When traveling, I like to take recommendations from locals and repeat tourists. That’s usually the easiest way to find the best ice cream and learn how to navigate the public transportation system. Evidently, it’s also how you can come to be trapped in a Polish salt mine for four hours.
That may sound dramatic – especially when you consider that when I say “trapped in a mine” I actually mean “on an organized tour” – but it was still true enough. Because there was no way for me to conceivably leave that tour, so I may as well have been locked in.
Anyway, this salt mine tour came highly recommended by a man from Texas and his son who I met at a coffee shop halfway through my stay in Krakow. They visit the city every summer and both insisted that the mine was a “must-see.”
“You have to go,” the man told me. “It’s one of the manmade wonders of the world.”
It is not, as a quick Google search will confirm. But it is a UNESCO World Heritage Site and it did look quite spectacular. Basically, it’s a 700 year old salt mine that doubles as an underground art gallery with elaborate statues, portraits, furniture and even entire chapels and rooms cut from salt by the miners. Everything – from the tiles on the floor to the crystals in the chandeliers – is made of salt. (See pictures here.)
It did, indeed, sound like something worth seeing. So I booked a tour for the following day – completely ignoring the fact that I’m the type of person who holds her breath in tunnels and sometimes gets nervous in walk-in closets. I really have no business being in a mine, but I figured it was a 90-minute tour. Surely, I could manage.
And I probably would have if the opening line from the guide was not: “You are now 220 meters below ground and for the next three hours we will be exploring some of the mine’s 300 kilometers of twisting tunnels and paths.”
I lost track of what the guide said after that, but judging by the number of people who began to lick the walls and scrape portions of the ceiling into their mouths, it must have been something to the effect of, “Here in the salt mine, everything is edible and germs don’t exist. Consider this place one giant potato chip.”
As soon as the guide was done with her welcome speech, I pushed through the crowd and tapped her on the shoulder.
“Excuse me,” I said. “But I was under the impression that this tour was 90 minutes.”
“Oh,” she replied. “We didn’t have enough people on the short tour, so we merged it with the longer one. Now you can spend more time in the mine.”
It was an interesting thing to say considering that “more time in a mine” is typically not a selling point for the average tourist.
“Are you claustrophobic?” she asked.
“Maybe,” I said. “Three hours is a little much.”
“Well you don’t need to worry,” she assured me. “There’s been only one tourist catastrophe in this mine and that was in 1915.”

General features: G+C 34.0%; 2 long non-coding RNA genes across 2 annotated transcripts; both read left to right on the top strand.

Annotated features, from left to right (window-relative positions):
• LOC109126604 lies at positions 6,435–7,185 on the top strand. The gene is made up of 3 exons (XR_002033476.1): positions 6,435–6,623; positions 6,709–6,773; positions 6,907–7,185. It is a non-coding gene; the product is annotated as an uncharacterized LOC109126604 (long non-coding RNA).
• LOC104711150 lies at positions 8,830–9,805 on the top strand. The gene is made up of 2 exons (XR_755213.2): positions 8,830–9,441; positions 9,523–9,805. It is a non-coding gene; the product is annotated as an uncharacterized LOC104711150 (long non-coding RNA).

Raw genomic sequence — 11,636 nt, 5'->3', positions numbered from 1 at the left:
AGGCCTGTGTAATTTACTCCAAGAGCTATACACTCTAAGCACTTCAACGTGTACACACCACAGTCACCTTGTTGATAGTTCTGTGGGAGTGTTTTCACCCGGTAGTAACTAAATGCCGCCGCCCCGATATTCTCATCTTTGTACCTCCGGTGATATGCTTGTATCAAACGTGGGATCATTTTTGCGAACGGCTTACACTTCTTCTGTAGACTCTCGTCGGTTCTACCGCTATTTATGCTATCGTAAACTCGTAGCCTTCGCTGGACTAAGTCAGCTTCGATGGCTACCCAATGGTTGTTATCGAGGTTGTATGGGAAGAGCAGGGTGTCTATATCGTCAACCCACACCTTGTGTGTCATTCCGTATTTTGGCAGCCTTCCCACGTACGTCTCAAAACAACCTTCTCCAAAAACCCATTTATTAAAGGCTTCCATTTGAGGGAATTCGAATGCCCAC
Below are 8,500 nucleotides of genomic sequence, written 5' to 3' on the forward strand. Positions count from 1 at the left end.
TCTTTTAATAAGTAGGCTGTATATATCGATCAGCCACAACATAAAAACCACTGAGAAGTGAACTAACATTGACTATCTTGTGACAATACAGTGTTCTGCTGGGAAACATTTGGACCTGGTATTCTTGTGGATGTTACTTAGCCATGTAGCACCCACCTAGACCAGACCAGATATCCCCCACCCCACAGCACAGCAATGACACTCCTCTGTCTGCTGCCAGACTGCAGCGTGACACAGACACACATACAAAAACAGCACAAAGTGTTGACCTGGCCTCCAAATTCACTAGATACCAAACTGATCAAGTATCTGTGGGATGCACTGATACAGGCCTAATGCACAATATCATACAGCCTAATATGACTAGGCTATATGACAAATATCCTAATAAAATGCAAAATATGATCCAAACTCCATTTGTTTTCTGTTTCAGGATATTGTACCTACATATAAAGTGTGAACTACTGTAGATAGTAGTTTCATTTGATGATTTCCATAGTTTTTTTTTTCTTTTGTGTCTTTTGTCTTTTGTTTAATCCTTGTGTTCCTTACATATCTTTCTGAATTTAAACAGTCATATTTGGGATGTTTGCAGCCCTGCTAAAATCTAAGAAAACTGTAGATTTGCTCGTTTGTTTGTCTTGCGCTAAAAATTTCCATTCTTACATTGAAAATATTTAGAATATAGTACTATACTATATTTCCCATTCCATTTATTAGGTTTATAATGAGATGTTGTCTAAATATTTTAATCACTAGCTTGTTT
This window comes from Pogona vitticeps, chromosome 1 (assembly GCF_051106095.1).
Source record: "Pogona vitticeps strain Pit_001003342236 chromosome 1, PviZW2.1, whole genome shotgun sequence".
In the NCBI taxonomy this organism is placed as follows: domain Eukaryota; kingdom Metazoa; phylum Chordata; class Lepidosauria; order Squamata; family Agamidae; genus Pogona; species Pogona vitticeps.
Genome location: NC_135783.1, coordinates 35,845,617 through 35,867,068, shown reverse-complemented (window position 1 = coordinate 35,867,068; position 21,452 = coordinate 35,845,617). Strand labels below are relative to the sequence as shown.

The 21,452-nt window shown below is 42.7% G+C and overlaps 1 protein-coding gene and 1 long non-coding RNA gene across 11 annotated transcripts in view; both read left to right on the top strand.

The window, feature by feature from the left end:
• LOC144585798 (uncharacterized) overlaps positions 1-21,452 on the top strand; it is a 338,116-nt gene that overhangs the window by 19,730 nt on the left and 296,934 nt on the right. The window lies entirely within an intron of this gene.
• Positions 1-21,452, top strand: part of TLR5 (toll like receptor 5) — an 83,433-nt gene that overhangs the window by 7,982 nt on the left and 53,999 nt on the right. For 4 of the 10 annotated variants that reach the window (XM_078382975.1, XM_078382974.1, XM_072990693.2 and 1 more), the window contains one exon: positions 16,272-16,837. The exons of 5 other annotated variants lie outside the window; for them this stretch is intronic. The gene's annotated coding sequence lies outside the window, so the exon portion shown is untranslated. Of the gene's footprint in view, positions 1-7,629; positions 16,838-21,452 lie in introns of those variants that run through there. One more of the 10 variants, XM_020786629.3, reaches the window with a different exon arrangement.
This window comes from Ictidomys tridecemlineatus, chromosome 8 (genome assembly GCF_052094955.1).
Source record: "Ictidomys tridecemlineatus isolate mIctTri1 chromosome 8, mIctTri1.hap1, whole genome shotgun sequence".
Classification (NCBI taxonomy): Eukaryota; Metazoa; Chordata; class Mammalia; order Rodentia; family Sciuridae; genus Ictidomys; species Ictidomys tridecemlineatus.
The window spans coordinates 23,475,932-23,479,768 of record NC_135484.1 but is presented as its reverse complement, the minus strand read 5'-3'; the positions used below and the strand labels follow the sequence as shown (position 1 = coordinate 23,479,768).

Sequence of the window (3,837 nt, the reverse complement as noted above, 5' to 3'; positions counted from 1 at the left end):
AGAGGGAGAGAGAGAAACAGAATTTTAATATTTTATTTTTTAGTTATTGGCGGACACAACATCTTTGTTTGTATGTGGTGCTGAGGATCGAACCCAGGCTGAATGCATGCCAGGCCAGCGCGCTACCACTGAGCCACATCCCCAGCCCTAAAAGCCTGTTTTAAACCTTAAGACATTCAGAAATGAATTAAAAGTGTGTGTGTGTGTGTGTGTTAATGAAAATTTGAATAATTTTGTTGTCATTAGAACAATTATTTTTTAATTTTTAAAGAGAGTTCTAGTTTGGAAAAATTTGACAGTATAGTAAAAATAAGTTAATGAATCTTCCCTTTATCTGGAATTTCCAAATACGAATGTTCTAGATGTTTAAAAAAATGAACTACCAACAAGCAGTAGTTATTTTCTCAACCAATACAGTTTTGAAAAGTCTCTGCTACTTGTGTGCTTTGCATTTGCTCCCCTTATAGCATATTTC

“Wonderful,” I replied.
“There was a boat of Austrian soldiers and they were getting rowdy – singing songs and dancing in the boat,” she continued, rolling her eyes. “As you can imagine, they capsized.”
“You don’t say,” I responded. “So they drowned?”
“Oh no,” she explained. “You can’t really drown here. This is salt water. You’ll float. Like the Dead Sea.”
I breathed a sigh of relief.
“They suffocated,” she corrected. “Under the boat.”
I fanned myself with a brochure.
“But like I said, you don’t need to worry,” she reminded me. “We don’t even have boats here anymore.”
I took a deep breath and smiled. Then, in my clearest, simplest English, I said, “I NEED TO GET OFF THIS TOUR, PLEASE.”
She looked slightly taken aback, which is understandable when a person suddenly starts yelling in a salt mine and shaking a 16-ounce bottle of water like a maraca. She reluctantly switched on her walkie-talkie and, in Polish, said what I can only assume translates into, “The able-bodied single lady is freaking out. I know, I’m as surprised as you are… She just put on sunglasses! Hysterical!! OK, I’ll drop her off in an hour at the snack stand. 10-4!”
She switched off the device and said to me, “You can leave halfway. But don’t tell anyone.”
“Never,” I agreed.
And I realized that if I had any chance for redemption on this tour, I would have to keep that promise. Even when the guide told the group that we didn’t have to worry about the mine collapsing because “These pillars are in place.” As I learned during my 4th grade field trip to the Lackawanna Coal Mine, a wooden pillar could support the weight of a mine about as long as a toothpick could hold you or me. But I said nothing – because this woman knew where the snack shop was and she was my salvation. She could have told the group that the work mules had a good life underground and actually lived longer, happier lives because the miners treated them like family, and I would have nodded agreeably and added, “Just like at Sea World,” before hurrying everyone towards the smell of the hot dogs.
True to her word, 90 minutes later, the guide delivered me to an exit point where I climbed into a rickety wooden elevator and then high-tailed it to the train station. Once back in the city, I took myself to lunch, where I ordered a plate of pickles, eight pierogi, a Greek salad, small beer and, later, an ice cream cone.
“I’m impressed with how much you can eat,” the waiter said as he brought me my check.
“It’s been a long morning,” I said. “And I’m happy to be alive.”
And, you know, I’m not even being dramatic about that part.